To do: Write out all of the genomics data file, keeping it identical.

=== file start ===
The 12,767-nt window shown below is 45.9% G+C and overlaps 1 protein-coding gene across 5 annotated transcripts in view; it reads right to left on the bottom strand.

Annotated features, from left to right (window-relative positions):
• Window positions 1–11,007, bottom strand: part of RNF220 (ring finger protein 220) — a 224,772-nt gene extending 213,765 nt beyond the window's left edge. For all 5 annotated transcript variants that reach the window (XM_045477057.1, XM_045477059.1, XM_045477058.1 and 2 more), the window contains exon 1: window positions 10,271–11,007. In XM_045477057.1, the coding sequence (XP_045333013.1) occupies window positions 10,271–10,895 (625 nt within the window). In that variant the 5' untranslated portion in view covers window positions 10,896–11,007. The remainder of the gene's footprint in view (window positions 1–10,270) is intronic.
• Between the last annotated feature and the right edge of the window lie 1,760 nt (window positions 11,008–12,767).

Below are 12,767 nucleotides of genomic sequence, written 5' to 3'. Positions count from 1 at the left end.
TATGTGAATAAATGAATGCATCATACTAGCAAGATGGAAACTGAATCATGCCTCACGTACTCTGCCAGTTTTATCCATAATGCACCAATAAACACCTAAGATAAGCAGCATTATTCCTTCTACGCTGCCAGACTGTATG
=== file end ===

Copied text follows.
The 12,767-nt window shown below is 45.9% G+C and overlaps 1 protein-coding gene across 5 annotated transcripts in view; it reads right to left on the bottom strand.

Annotated features, from left to right (window-relative positions):
• Window positions 1–11,007, bottom strand: part of RNF220 (ring finger protein 220) — a 224,772-nt gene extending 213,765 nt beyond the window's left edge. For all 5 annotated transcript variants that reach the window (XM_045477057.1, XM_045477059.1, XM_045477058.1 and 2 more), the window contains exon 1: window positions 10,271–11,007. In XM_045477057.1, the coding sequence (XP_045333013.1) occupies window positions 10,271–10,895 (625 nt within the window). In that variant the 5' untranslated portion in view covers window positions 10,896–11,007. The remainder of the gene's footprint in view (window positions 1–10,270) is intronic.
• Between the last annotated feature and the right edge of the window lie 1,760 nt (window positions 11,008–12,767).

Below are 12,767 nucleotides of genomic sequence, written 5' to 3'. Positions count from 1 at the left end.
TATGTGAATAAATGAATGCATCATACTAGCAAGATGGAAACTGAATCATGCCTCACGTACTCTGCCAGTTTTATCCATAATGCACCAATAAACACCTAAGATAAGCAGCATTATTCCTTCTACGCTGCCAGACTGTATG